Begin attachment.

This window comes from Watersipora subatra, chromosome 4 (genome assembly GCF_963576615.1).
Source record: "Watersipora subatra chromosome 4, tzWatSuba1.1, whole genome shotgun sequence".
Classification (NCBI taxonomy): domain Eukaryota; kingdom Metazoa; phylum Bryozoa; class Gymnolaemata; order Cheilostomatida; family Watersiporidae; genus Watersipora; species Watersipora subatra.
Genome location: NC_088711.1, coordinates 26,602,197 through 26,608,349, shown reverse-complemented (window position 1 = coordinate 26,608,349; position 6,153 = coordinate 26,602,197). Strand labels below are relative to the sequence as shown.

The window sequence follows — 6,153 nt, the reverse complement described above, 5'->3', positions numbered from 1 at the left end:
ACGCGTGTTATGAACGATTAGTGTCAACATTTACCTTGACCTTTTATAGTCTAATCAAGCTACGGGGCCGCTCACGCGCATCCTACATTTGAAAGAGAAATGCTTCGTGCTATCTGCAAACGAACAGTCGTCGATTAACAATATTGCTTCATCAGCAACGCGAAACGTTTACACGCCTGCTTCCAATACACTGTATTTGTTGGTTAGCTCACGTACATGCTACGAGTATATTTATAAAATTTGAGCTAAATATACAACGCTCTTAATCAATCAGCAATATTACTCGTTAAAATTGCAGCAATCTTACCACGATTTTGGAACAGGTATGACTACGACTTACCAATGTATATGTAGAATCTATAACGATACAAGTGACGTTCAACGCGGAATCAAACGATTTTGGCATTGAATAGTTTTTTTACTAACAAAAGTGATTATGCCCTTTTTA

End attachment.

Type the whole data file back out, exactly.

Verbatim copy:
This window comes from Watersipora subatra, chromosome 4 (genome assembly GCF_963576615.1).
Source record: "Watersipora subatra chromosome 4, tzWatSuba1.1, whole genome shotgun sequence".
Classification (NCBI taxonomy): domain Eukaryota; kingdom Metazoa; phylum Bryozoa; class Gymnolaemata; order Cheilostomatida; family Watersiporidae; genus Watersipora; species Watersipora subatra.
Genome location: NC_088711.1, coordinates 26,602,197 through 26,608,349, shown reverse-complemented (window position 1 = coordinate 26,608,349; position 6,153 = coordinate 26,602,197). Strand labels below are relative to the sequence as shown.

The window sequence follows — 6,153 nt, the reverse complement described above, 5'->3', positions numbered from 1 at the left end:
ACGCGTGTTATGAACGATTAGTGTCAACATTTACCTTGACCTTTTATAGTCTAATCAAGCTACGGGGCCGCTCACGCGCATCCTACATTTGAAAGAGAAATGCTTCGTGCTATCTGCAAACGAACAGTCGTCGATTAACAATATTGCTTCATCAGCAACGCGAAACGTTTACACGCCTGCTTCCAATACACTGTATTTGTTGGTTAGCTCACGTACATGCTACGAGTATATTTATAAAATTTGAGCTAAATATACAACGCTCTTAATCAATCAGCAATATTACTCGTTAAAATTGCAGCAATCTTACCACGATTTTGGAACAGGTATGACTACGACTTACCAATGTATATGTAGAATCTATAACGATACAAGTGACGTTCAACGCGGAATCAAACGATTTTGGCATTGAATAGTTTTTTTACTAACAAAAGTGATTATGCCCTTTTTA